The ‘Whatnot’

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My previous new creation, which was on view at the Chiltern’s Craft And Design Show in August this year, completely missed the News items.  So that it is not left out, here are a couple of pictures of the English Oak ‘Whatnot’.  For those unfamiliar with the term, a ‘Whatnot’ is a rather old fashioned name used to describe an item of furniture popular in the 18th century.  A Whatnot can be defined as ‘a piece of furniture consisting of an open stand with shelves one above another, for keeping or displaying various objects, such as ornaments, curiosities, books, etc’.  That is exactly what I have made, so it is called a ‘Whatnot’, although to be honest, I discovered the name after I’d made my piece and was looking for a better title for it than simply ‘display unit’.  18th century whatnots were generally made with slimmer, turned legs and had a lighter style compared to the one I have made, so strictly speaking it should be called a ‘Contemporary Whatnot’.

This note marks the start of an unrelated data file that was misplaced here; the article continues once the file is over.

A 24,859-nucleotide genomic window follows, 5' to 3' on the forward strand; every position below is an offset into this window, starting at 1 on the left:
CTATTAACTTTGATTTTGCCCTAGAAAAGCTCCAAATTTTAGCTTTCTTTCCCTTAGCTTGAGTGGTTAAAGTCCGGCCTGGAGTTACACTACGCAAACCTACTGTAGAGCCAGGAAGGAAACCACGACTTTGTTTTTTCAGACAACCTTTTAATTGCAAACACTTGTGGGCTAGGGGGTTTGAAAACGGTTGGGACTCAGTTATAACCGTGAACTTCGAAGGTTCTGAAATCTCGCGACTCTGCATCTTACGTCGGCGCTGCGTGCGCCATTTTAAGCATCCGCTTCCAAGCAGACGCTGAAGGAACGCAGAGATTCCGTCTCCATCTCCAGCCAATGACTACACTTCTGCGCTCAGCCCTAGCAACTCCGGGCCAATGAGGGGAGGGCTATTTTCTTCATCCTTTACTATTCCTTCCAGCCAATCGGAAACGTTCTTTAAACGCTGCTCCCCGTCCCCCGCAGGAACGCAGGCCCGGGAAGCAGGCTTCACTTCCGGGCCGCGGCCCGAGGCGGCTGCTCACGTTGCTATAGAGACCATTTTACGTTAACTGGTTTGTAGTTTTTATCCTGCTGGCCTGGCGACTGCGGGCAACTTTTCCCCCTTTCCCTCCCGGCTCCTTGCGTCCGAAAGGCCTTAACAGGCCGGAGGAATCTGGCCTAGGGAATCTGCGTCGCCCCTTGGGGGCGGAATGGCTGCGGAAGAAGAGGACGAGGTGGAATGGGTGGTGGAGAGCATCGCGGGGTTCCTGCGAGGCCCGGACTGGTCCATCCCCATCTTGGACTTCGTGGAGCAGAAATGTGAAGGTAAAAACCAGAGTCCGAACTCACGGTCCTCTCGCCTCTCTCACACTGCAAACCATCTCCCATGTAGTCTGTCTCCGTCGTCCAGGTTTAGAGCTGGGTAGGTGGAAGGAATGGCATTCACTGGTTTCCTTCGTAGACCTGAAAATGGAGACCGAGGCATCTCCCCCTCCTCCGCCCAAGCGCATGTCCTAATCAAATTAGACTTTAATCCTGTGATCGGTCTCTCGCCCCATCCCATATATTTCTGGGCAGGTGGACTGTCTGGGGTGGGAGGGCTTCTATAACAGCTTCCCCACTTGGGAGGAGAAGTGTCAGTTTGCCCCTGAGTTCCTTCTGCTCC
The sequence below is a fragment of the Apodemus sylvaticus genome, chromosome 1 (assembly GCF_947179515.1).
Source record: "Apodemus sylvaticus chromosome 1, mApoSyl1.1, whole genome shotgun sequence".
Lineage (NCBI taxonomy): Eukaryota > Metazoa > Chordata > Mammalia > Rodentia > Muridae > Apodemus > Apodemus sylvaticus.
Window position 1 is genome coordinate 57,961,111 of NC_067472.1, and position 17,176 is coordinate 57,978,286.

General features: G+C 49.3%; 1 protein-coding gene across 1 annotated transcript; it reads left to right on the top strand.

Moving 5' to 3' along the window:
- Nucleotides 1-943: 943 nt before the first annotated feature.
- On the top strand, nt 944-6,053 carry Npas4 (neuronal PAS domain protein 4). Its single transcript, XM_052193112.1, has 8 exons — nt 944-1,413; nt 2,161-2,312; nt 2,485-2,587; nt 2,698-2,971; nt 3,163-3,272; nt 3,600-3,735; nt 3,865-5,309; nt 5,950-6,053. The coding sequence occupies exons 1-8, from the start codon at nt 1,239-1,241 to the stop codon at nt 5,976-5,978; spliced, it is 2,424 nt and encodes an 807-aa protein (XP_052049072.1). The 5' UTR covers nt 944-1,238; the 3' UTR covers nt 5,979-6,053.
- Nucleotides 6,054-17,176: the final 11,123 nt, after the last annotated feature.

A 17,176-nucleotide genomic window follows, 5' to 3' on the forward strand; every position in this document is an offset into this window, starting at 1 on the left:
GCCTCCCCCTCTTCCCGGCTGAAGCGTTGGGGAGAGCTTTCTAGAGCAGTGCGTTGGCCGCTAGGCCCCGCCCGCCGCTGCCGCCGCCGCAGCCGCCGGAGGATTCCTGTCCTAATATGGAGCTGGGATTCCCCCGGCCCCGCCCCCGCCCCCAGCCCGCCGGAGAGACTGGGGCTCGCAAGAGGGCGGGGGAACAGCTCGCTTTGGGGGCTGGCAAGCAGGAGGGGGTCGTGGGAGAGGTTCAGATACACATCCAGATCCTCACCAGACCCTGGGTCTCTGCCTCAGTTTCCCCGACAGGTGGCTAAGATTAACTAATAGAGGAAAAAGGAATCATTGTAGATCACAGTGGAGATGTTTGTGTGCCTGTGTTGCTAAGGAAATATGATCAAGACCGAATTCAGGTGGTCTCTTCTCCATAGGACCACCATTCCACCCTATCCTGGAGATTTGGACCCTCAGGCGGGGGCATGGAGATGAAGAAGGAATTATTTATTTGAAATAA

This piece makes use of solid English Oak for the legs and side rails with end grain Oak veneer for the statement back panels.  The side rails are joined to the front legs with through wedged tenons, utilising walnut for the wedges, to make a nice contrast to the Oak tenon.  This can be used to display anything which you would like to show off be they ornaments, useful objects, or those lovely large books which deserve a nice home.

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